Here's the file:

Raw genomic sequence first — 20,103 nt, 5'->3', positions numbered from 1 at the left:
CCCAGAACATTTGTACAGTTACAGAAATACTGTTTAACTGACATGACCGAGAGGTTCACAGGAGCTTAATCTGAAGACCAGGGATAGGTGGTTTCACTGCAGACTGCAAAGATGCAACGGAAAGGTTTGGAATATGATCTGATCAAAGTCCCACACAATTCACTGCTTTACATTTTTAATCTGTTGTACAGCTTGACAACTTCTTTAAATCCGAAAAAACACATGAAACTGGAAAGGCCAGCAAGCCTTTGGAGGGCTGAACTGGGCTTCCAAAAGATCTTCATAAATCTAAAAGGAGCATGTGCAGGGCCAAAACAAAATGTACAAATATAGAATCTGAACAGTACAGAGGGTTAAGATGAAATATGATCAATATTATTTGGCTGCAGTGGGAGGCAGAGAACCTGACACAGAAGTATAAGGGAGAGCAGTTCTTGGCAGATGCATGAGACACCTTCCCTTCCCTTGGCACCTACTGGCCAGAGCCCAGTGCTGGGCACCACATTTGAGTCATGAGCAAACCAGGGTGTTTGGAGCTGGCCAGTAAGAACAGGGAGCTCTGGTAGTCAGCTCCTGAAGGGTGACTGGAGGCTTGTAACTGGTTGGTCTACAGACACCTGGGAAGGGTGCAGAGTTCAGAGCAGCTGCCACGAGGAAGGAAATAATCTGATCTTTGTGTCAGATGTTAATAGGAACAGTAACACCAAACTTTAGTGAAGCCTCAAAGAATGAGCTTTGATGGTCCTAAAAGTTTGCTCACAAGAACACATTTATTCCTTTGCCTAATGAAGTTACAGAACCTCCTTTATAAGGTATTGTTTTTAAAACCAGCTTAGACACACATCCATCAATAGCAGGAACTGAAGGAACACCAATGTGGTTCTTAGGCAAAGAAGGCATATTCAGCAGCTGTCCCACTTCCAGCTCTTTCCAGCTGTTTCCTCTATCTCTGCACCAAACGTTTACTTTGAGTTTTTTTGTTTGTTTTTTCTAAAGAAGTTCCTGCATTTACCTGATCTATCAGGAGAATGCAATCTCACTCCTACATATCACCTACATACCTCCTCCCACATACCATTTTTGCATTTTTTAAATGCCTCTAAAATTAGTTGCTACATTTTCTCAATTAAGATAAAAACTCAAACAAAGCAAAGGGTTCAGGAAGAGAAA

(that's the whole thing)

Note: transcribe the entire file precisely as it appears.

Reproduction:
Raw genomic sequence first — 20,103 nt, 5'->3', positions numbered from 1 at the left:
CCCAGAACATTTGTACAGTTACAGAAATACTGTTTAACTGACATGACCGAGAGGTTCACAGGAGCTTAATCTGAAGACCAGGGATAGGTGGTTTCACTGCAGACTGCAAAGATGCAACGGAAAGGTTTGGAATATGATCTGATCAAAGTCCCACACAATTCACTGCTTTACATTTTTAATCTGTTGTACAGCTTGACAACTTCTTTAAATCCGAAAAAACACATGAAACTGGAAAGGCCAGCAAGCCTTTGGAGGGCTGAACTGGGCTTCCAAAAGATCTTCATAAATCTAAAAGGAGCATGTGCAGGGCCAAAACAAAATGTACAAATATAGAATCTGAACAGTACAGAGGGTTAAGATGAAATATGATCAATATTATTTGGCTGCAGTGGGAGGCAGAGAACCTGACACAGAAGTATAAGGGAGAGCAGTTCTTGGCAGATGCATGAGACACCTTCCCTTCCCTTGGCACCTACTGGCCAGAGCCCAGTGCTGGGCACCACATTTGAGTCATGAGCAAACCAGGGTGTTTGGAGCTGGCCAGTAAGAACAGGGAGCTCTGGTAGTCAGCTCCTGAAGGGTGACTGGAGGCTTGTAACTGGTTGGTCTACAGACACCTGGGAAGGGTGCAGAGTTCAGAGCAGCTGCCACGAGGAAGGAAATAATCTGATCTTTGTGTCAGATGTTAATAGGAACAGTAACACCAAACTTTAGTGAAGCCTCAAAGAATGAGCTTTGATGGTCCTAAAAGTTTGCTCACAAGAACACATTTATTCCTTTGCCTAATGAAGTTACAGAACCTCCTTTATAAGGTATTGTTTTTAAAACCAGCTTAGACACACATCCATCAATAGCAGGAACTGAAGGAACACCAATGTGGTTCTTAGGCAAAGAAGGCATATTCAGCAGCTGTCCCACTTCCAGCTCTTTCCAGCTGTTTCCTCTATCTCTGCACCAAACGTTTACTTTGAGTTTTTTTGTTTGTTTTTTCTAAAGAAGTTCCTGCATTTACCTGATCTATCAGGAGAATGCAATCTCACTCCTACATATCACCTACATACCTCCTCCCACATACCATTTTTGCATTTTTTAAATGCCTCTAAAATTAGTTGCTACATTTTCTCAATTAAGATAAAAACTCAAACAAAGCAAAGGGTTCAGGAAGAGAAA